That, in itself, is not a plot. That is a premise. The plot is what happens from A (must deliver the flower) to B (will he manage it before the village is destroyed?), and the emotional/thematic points that journey covers. And the arc is the highs and lows of the journey (both physical and metaphorical) our hero must take.

When considering your story arc it helps to break it down into 5 parts:

  1. Status Quo (how things are before the big thing happens)
  2. Initiating incident (the thing that kicks it all off)
  3. Developments (the adventure and all the obstacles the hero meets)
  4. Crisis (the part where we don’t think they’ll make it)
  5. Resolution (they make it and we see how everything has changed)

Story Arcs In Action

So let’s look at the above story but plotted via a story arc.

Remember that at each step the line on your graphing worksheets will either be pointing up (things are positive for your main character) or down (things are not going well). It’s those ups and downs that make a story exciting.

Status Quo

What does our hero look like before he’s sent on his quest? What is his world? What does he have to lose? Tell us something about this magical flower (foreshadowing)? Who is the fairy? Introduce the important aspects of the story.

This section is about building the world and setting the scene.

Initiating Incident

Who asks him to take the magical flower to the fairy? Why? And why him? How does he feel about it? Explain how this is about to change everything.


This is the part of the story where all the action happens. As the author you must place obstacles in the path of our hero; his quest can’t be easy, otherwise, there’s no arc or lesson to be learned.


Something dreadful happens to make our hero nearly give up. Yet, all the lessons he has learned along the way will arm him with the knowledge required to complete the mission.


And they all live happily ever after (or, if not, end the tale with hope and/or a lesson learned). Show us how the hero has changed.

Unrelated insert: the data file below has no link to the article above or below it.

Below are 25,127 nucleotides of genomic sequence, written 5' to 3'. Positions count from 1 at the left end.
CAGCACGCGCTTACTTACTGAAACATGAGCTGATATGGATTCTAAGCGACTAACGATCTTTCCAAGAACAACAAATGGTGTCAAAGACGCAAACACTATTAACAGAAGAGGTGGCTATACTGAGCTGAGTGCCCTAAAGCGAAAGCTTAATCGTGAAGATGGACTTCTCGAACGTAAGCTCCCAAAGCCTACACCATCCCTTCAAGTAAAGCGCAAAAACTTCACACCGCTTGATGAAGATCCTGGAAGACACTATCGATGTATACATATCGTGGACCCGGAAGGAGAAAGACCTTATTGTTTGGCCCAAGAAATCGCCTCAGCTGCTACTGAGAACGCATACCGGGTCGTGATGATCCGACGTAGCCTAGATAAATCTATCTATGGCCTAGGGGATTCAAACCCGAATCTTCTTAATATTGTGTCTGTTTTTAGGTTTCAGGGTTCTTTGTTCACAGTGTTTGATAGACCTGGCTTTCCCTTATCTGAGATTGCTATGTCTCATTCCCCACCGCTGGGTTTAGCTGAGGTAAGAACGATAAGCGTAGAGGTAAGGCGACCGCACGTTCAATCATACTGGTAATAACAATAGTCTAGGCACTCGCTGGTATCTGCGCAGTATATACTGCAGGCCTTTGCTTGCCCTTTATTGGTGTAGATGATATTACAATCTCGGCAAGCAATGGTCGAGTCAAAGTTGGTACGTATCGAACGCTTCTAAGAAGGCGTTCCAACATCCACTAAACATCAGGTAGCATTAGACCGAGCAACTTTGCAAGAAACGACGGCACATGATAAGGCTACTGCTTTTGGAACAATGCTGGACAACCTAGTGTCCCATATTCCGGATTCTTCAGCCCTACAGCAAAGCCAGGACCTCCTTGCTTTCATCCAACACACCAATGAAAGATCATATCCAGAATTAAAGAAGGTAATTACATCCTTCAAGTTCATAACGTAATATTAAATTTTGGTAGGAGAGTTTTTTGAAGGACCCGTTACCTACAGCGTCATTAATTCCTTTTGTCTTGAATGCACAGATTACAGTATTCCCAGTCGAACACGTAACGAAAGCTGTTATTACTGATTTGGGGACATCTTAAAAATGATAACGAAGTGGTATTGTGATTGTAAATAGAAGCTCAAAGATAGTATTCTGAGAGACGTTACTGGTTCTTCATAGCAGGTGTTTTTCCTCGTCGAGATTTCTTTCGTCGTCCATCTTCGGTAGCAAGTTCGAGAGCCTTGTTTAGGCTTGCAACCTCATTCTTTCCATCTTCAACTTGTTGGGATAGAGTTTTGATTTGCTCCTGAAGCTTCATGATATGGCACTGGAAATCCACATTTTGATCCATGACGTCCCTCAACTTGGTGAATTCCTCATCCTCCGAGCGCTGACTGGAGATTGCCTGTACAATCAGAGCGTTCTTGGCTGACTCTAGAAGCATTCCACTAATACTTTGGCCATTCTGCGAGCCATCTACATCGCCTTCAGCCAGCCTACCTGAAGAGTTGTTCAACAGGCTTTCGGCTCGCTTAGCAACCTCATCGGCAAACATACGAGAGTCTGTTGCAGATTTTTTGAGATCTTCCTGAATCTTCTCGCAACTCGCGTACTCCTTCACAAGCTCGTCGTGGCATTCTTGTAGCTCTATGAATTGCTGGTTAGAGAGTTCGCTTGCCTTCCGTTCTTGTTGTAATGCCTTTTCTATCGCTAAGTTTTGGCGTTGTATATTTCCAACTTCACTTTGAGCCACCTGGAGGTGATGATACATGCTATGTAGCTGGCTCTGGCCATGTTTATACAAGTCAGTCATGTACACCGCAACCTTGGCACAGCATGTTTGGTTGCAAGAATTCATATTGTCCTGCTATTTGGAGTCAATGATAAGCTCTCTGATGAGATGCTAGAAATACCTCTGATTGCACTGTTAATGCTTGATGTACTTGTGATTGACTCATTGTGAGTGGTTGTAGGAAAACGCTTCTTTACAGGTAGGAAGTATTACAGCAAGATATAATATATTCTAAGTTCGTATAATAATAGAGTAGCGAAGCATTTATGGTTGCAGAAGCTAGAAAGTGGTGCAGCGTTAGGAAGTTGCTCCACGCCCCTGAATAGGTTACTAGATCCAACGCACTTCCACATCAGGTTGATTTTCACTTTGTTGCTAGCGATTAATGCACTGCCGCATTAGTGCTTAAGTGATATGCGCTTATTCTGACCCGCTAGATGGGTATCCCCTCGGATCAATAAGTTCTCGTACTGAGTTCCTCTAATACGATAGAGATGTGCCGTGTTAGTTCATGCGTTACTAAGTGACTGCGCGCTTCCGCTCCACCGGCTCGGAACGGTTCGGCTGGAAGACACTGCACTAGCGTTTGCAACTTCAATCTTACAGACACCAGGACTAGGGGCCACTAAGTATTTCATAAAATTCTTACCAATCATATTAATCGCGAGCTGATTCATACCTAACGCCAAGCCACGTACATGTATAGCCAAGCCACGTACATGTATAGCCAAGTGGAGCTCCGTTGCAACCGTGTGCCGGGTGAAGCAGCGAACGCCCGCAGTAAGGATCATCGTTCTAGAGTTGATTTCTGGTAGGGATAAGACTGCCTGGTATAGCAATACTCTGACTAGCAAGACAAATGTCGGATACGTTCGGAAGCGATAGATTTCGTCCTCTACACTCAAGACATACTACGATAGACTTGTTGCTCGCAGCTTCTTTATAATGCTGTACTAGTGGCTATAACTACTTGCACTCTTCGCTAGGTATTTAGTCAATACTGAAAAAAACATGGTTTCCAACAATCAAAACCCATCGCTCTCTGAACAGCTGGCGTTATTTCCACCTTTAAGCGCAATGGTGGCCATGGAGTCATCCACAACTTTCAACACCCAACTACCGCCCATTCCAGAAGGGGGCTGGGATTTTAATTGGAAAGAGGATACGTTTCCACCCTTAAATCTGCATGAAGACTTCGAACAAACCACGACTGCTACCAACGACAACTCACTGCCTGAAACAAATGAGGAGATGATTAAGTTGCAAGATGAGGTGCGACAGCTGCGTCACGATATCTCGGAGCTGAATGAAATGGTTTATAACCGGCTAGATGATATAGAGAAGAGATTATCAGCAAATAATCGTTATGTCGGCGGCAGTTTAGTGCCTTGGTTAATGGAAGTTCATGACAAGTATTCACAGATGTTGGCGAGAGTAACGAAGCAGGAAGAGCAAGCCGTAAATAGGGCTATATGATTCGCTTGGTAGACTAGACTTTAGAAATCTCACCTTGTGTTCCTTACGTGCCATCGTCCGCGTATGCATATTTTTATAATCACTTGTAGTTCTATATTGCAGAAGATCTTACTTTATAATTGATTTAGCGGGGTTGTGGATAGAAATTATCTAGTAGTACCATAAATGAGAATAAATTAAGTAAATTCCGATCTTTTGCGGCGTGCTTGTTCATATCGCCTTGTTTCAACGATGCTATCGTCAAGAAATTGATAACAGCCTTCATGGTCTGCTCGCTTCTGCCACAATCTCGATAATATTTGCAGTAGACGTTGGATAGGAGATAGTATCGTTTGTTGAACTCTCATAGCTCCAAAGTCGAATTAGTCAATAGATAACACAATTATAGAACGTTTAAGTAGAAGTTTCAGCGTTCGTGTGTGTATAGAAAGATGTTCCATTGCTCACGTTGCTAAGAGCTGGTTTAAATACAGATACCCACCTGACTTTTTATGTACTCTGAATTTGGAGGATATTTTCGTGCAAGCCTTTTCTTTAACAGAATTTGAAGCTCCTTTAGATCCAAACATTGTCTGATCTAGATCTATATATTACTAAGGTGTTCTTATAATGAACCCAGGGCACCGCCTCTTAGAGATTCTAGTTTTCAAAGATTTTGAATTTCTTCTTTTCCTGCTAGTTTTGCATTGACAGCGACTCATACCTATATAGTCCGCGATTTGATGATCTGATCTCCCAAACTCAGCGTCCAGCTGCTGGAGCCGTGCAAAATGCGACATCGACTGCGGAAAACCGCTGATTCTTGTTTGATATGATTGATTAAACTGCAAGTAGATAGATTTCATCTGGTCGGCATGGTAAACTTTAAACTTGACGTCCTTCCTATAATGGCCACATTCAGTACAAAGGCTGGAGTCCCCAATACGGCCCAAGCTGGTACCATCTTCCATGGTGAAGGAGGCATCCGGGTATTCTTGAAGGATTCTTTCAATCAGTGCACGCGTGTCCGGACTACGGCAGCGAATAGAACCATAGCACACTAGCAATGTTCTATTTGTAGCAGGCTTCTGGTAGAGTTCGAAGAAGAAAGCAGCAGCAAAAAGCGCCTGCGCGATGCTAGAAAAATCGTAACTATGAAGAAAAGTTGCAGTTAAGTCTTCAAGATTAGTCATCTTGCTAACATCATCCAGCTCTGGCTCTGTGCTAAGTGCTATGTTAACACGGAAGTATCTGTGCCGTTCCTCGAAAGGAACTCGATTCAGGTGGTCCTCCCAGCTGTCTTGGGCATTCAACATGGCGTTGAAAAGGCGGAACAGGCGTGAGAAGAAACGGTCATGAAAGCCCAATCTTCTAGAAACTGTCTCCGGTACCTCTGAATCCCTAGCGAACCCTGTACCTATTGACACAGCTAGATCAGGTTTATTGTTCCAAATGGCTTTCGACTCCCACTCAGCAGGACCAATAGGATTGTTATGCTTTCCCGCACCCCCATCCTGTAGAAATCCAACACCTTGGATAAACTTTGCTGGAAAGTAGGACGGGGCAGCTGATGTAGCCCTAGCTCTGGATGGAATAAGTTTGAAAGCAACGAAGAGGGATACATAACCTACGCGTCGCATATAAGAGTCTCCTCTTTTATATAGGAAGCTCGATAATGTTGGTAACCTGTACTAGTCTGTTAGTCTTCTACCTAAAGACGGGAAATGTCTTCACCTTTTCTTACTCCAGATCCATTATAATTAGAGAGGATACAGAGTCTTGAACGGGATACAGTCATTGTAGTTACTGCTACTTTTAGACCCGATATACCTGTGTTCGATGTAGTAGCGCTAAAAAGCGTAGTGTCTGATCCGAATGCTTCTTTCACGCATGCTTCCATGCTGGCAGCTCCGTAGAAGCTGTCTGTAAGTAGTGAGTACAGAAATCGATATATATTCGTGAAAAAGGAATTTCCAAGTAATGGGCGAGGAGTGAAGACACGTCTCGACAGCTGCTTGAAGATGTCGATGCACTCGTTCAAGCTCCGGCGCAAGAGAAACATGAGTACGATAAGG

Character Development And Themes

As you are plotting your novel, think about character development and the topics you want to cover. Themes may include the power of love, perseverance and resilience, the importance of speaking up… the options are countless.

What Lessons Are They Going To Learn?

The character, as well as the story, need to have a clear arc.

Does your hero change as they progress through the novel? How can that be used to communicate your themes? You may even want to draw bar graphs to show their emotional journey.

Foil Characters

Think about how contrasting characters can highlight one another’s foibles.

If your character is shy, do they meet a confident mentor along the way? If your character lacks courage, do they need to confront a villain that makes them braver?

Frequently Asked Questions

What Are 5 Key Steps To Developing A Storyline?

The 5 key steps to developing a storyline are:

  1. Status Quo (how things are before the big thing happens)
  2. Initiating incident (the thing that kicks it all off)
  3. Developments (the adventure)
  4. Crisis (the part where we don’t think they’ll make it)
  5. Resolution (they make it and we see how everything has changed)

What Is An Example Of A Plot In A Book?

A plot is more than just a storyline, it’s the crucial pivoting point that everything revolves around.

For instance, the plot of Little Red Riding Hood isn’t that a little girl must take food to her grandma via the woods, it’s that a wolf has eaten her grandma and is pretending to be her, so Little Red Riding Hood must learn to be alert before she’s eaten next.

Time To Plan That Novel

Now you understand what a story arc is and why it’s important to plot your novel before you begin (even if it’s just a simple outline), you should download our FREE plotting worksheet designed specifically to help you get your story in the right order.

And remember, you can use our worksheets as many times, and for as many stories, as you need!